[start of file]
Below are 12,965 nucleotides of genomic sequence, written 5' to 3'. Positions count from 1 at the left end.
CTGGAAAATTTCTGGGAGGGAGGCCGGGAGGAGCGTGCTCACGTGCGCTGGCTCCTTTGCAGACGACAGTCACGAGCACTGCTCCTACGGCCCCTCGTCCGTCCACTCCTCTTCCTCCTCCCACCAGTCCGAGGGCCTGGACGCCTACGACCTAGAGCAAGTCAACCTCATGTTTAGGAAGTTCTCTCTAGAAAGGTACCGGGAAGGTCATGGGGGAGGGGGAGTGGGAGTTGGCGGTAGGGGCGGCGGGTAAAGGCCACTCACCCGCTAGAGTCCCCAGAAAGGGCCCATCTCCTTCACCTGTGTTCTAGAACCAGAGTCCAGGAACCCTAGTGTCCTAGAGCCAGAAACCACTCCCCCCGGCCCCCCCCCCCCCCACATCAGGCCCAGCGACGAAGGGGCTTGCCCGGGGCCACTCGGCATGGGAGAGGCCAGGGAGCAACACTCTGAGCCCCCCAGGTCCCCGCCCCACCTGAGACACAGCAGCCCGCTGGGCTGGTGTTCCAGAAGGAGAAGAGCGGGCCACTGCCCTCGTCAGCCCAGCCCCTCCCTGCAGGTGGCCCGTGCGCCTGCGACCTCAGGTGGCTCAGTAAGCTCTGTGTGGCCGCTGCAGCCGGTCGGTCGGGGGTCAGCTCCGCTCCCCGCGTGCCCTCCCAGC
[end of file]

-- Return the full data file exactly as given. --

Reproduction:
Below are 12,965 nucleotides of genomic sequence, written 5' to 3'. Positions count from 1 at the left end.
CTGGAAAATTTCTGGGAGGGAGGCCGGGAGGAGCGTGCTCACGTGCGCTGGCTCCTTTGCAGACGACAGTCACGAGCACTGCTCCTACGGCCCCTCGTCCGTCCACTCCTCTTCCTCCTCCCACCAGTCCGAGGGCCTGGACGCCTACGACCTAGAGCAAGTCAACCTCATGTTTAGGAAGTTCTCTCTAGAAAGGTACCGGGAAGGTCATGGGGGAGGGGGAGTGGGAGTTGGCGGTAGGGGCGGCGGGTAAAGGCCACTCACCCGCTAGAGTCCCCAGAAAGGGCCCATCTCCTTCACCTGTGTTCTAGAACCAGAGTCCAGGAACCCTAGTGTCCTAGAGCCAGAAACCACTCCCCCCGGCCCCCCCCCCCCCCACATCAGGCCCAGCGACGAAGGGGCTTGCCCGGGGCCACTCGGCATGGGAGAGGCCAGGGAGCAACACTCTGAGCCCCCCAGGTCCCCGCCCCACCTGAGACACAGCAGCCCGCTGGGCTGGTGTTCCAGAAGGAGAAGAGCGGGCCACTGCCCTCGTCAGCCCAGCCCCTCCCTGCAGGTGGCCCGTGCGCCTGCGACCTCAGGTGGCTCAGTAAGCTCTGTGTGGCCGCTGCAGCCGGTCGGTCGGGGGTCAGCTCCGCTCCCCGCGTGCCCTCCCAGC